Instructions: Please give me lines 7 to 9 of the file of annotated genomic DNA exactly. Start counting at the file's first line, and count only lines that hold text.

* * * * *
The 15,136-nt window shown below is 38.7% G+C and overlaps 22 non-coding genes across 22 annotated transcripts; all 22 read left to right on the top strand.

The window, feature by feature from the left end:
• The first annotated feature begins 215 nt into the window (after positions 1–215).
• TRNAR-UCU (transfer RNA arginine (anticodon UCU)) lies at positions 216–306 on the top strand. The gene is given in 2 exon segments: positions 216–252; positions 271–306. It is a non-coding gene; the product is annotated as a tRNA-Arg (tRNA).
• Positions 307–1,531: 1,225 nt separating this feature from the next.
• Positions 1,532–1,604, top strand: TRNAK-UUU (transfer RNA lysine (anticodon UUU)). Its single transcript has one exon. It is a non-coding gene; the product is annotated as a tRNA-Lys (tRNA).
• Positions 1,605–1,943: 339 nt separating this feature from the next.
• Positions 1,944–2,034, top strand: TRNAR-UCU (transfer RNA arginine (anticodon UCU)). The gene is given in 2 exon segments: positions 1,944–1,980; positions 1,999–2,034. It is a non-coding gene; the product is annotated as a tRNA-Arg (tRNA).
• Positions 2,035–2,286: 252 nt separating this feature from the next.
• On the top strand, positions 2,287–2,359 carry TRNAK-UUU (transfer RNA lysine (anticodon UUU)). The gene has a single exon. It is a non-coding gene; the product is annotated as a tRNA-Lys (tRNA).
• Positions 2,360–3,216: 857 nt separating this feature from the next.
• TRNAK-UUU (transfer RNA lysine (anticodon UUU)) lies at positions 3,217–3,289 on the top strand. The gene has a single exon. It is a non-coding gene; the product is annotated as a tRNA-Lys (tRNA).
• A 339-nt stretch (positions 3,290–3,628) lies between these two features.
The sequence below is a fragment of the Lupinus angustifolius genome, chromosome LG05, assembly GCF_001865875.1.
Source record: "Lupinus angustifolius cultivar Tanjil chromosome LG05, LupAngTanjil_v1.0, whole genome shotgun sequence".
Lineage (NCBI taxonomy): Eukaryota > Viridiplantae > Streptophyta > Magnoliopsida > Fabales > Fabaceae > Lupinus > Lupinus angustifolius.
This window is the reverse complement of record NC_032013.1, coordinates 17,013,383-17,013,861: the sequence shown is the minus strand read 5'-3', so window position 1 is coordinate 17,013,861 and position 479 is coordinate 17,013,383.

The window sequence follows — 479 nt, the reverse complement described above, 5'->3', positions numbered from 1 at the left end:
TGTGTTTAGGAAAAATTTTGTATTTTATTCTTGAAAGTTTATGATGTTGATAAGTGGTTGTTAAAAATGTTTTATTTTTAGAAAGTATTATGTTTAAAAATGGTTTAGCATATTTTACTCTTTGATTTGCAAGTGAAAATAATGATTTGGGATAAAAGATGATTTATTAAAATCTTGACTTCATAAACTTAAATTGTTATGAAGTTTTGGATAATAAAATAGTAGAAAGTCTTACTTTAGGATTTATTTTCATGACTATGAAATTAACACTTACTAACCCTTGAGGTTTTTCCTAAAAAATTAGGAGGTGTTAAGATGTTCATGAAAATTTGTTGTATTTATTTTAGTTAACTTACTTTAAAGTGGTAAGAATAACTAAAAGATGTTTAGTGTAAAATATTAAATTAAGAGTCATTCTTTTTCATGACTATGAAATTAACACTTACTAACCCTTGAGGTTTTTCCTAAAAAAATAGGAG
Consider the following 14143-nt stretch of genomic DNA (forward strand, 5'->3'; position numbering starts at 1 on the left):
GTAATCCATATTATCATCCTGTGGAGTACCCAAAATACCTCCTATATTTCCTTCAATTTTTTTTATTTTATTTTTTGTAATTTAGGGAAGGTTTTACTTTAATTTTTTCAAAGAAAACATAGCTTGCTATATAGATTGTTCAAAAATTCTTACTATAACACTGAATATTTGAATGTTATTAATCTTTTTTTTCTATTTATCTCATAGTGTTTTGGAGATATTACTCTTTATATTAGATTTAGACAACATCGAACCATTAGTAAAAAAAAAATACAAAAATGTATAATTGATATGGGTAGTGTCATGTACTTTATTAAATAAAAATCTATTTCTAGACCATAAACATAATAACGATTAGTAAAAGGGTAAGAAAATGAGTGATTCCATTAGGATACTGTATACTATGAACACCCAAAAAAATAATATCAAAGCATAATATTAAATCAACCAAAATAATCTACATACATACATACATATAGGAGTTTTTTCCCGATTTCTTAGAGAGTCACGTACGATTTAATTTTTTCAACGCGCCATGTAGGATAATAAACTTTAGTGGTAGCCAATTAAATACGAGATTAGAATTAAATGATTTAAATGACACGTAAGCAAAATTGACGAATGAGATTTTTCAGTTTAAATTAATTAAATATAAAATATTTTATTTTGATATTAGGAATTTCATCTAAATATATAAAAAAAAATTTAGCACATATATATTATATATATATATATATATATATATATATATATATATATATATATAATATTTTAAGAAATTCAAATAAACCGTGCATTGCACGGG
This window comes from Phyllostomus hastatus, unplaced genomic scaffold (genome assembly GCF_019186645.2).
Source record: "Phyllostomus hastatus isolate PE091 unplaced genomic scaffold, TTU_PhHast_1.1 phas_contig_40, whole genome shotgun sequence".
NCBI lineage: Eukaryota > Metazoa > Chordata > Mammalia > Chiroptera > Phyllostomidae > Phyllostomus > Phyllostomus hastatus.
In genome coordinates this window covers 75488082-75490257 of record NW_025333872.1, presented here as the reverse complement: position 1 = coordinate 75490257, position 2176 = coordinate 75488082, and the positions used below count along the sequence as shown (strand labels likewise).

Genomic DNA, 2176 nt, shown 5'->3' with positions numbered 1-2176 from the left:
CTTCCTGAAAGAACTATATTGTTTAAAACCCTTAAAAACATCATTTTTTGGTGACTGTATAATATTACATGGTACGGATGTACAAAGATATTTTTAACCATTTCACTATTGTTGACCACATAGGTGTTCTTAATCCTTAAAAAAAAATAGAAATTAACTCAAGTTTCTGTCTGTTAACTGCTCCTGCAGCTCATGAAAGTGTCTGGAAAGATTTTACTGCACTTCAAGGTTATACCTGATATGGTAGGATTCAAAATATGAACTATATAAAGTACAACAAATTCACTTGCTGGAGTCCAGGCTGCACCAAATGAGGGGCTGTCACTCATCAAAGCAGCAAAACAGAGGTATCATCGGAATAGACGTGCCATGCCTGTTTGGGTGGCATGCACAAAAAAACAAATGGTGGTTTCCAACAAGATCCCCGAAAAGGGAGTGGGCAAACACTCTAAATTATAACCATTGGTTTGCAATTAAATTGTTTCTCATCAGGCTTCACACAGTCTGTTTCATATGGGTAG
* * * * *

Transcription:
• Positions 1,605–1,943: 339 nt separating this feature from the next.
• Positions 1,944–2,034, top strand: TRNAR-UCU (transfer RNA arginine (anticodon UCU)). The gene is given in 2 exon segments: positions 1,944–1,980; positions 1,999–2,034. It is a non-coding gene; the product is annotated as a tRNA-Arg (tRNA).
• Positions 2,035–2,286: 252 nt separating this feature from the next.